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Monday, September 26, 2022
History Unveiled: The ruthless burning of Niagara

In November 1813, winter was fast approaching and the commander of Fort Niagara, Gen. George McClure, was very concerned about a series of American defeats and the depletion of his troops who were sent to serve in the Battle of Chrysler Farm.

His militia men would soon be finished their term of service and, upon their leaving, Fort Niagara would be defenceless.

With the American loss at the Battle of Stoney Creek in June 1813, the British and their Indigenous allies carried out a loose siege on Fort George during the summer and into the fall.

With continuous attacks on outlying sentry posts disrupting American scouting parties and supply lines, Fort George was no longer the “springboard” for the American conquest originally planned. McClure recalled all his troops from the town of Niagara (now NOTL).

The American Secretary of War had instructed McClure to burn the town if it would secure the mouth of the Niagara River for the Americans.

It is interesting to note that after the war, McClure was dismissed from service because he gave the orders to burn the town.

On a cold, wintry Dec. 10, 1813, American soldiers pillaged the town, torching every building regardless of who lived there.

Women and children were ordered out into the streets, many with just the clothes they were wearing, and forced to watch their homes burn.

Some of the women, upon hearing what was happening, rushed to remove items from their homes, but many others were not as lucky.

Catharine Heron, who had recently given birth to her daughter, was carried out onto the street in her bed, with her newborn, to watch her house burn to the ground.

Mrs. McKie stood in a snowbank with her three daughters, one of whom didn’t even have time to put on her shoes. They watched in horror as their home was burned.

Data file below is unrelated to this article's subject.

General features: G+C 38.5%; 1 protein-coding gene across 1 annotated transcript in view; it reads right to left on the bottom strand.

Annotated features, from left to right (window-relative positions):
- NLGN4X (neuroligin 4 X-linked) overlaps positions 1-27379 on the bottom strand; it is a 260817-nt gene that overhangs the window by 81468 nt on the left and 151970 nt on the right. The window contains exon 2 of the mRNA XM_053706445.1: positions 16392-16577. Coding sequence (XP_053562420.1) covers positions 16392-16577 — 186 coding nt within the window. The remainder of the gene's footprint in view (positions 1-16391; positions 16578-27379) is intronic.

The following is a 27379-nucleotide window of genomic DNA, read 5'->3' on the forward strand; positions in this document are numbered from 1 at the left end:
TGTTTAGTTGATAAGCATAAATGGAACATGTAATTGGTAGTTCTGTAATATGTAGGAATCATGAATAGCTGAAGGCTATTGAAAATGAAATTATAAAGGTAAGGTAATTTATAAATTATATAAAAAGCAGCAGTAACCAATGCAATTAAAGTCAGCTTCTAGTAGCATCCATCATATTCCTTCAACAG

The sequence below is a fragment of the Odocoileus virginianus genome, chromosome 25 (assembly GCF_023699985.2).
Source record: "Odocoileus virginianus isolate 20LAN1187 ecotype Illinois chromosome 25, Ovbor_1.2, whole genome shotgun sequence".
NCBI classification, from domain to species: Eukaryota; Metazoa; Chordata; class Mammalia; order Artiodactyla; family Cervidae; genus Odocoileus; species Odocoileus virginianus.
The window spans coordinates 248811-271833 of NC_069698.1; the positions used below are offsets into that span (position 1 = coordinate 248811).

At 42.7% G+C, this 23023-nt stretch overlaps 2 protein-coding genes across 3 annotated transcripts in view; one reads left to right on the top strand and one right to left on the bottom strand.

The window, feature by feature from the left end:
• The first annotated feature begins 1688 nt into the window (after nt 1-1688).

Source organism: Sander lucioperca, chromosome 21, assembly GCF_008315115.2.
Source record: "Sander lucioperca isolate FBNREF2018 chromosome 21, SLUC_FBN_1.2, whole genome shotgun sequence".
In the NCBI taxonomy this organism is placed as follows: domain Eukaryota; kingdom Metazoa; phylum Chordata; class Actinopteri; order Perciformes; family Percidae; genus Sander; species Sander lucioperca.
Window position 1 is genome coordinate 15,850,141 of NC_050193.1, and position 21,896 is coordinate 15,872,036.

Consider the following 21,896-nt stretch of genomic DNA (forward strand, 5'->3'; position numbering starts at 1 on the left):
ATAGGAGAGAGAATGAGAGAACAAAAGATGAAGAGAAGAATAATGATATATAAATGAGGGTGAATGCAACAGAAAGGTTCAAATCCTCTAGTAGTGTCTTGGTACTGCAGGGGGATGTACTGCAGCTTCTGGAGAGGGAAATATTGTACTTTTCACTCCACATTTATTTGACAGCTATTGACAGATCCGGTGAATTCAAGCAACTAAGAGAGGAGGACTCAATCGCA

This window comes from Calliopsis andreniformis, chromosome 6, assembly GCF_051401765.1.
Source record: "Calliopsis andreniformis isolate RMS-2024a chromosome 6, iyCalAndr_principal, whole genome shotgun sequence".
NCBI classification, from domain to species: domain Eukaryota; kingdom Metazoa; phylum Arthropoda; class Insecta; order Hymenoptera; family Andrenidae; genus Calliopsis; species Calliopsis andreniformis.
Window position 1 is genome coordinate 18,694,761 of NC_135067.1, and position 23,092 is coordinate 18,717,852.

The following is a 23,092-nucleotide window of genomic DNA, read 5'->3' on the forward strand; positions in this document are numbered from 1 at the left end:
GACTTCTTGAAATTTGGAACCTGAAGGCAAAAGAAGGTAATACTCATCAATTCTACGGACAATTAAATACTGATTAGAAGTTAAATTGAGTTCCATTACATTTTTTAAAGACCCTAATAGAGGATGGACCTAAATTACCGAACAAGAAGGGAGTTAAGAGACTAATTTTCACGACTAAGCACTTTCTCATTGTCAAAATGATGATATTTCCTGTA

Charlotte Dickson, who had hosted McClure and some of his officers in her home, was forced out and allowed just a few minutes to retrieve some of her possessions.

With three young children, Mrs. Campbell, a widow, was driven from her home. They spent several nights out in the open before she found shelter for all of them.

The lighthouse, though, was spared from the fires. Maybe it was too far out for the arsonists to be bothered with or maybe the Americans spared it as it was essential to both American and British shipping.

But the lighthouse was where several families went for refuge. They took their meagre possessions with them and lived there for most of the winter.

Another home that was overlooked, spared from the fire was the Clench house, and many took refuge there. (Unfortunately the home burned down in March of 1814; a spark from a fire that was used to heat water was considered the cause.)

Some of those left homeless by the burning of the town found refuge in old root cellars or from debris that they leaned against chimneys for makeshift shelters. Many others walked to outlying farms, some as far as St. Davids or to the Servos farm on Lakeshore Road, past Four Mile Creek.

The next day, Dec. 11, 1813, the British forces arrived in Niagara.

One account was from William Hamilton Merritt, who recorded the devastation he saw: “Nothing but heaps of coal and streets full of furniture.”

This ruthless, unwarranted burning of the town ended the type of warfare that was known at that time. No longer was it a gentleman’s war and the British were out for revenge.

Fort Niagara, near what is now Youngstown, N.Y., was captured by the British on Dec. 19, 1813. The British then headed south, burning villages and towns all along the American side of the Niagara River, including Buffalo.

As for the residents of Niagara (NOTL), in December 1813, the war had left their town. The Americans made another attempt to take the town, landing from Lake Ontario at Four Mile Creek, but were not successful.

It was time to rebuild.

Fort George was considered within cannon range of Fort Niagara, so work was started on Fort Mississauga, where the lighthouse had been. Butler’s Barracks was also constructed, but farther inland, around John and King streets.

By 1816, rebuilding of the town had begun. The second courthouse and jail were built farther out of town, at what is now Cottage and Rye streets. Businesses were encouraged as well to move farther away from Fort Niagara, out of cannon ball range, however, many business owners did not want to be far from the Niagara River and decided to build on Queen Street.

In 1817, the first store was opened – William Duff Miller’s Stationery Shop. It is the home of the Queen Street LCBO now.

Several decades after the burning, residents of the town still feared the Americans would attack again, but warfare never returned to Niagara (NOTL).

I would like to thank Ron Dale and the Niagara-on-the-Lake Museum for their continued support when researching my articles.

More Niagara’s History Unveiled articles about the past of Niagara-on-the-Lake are available at: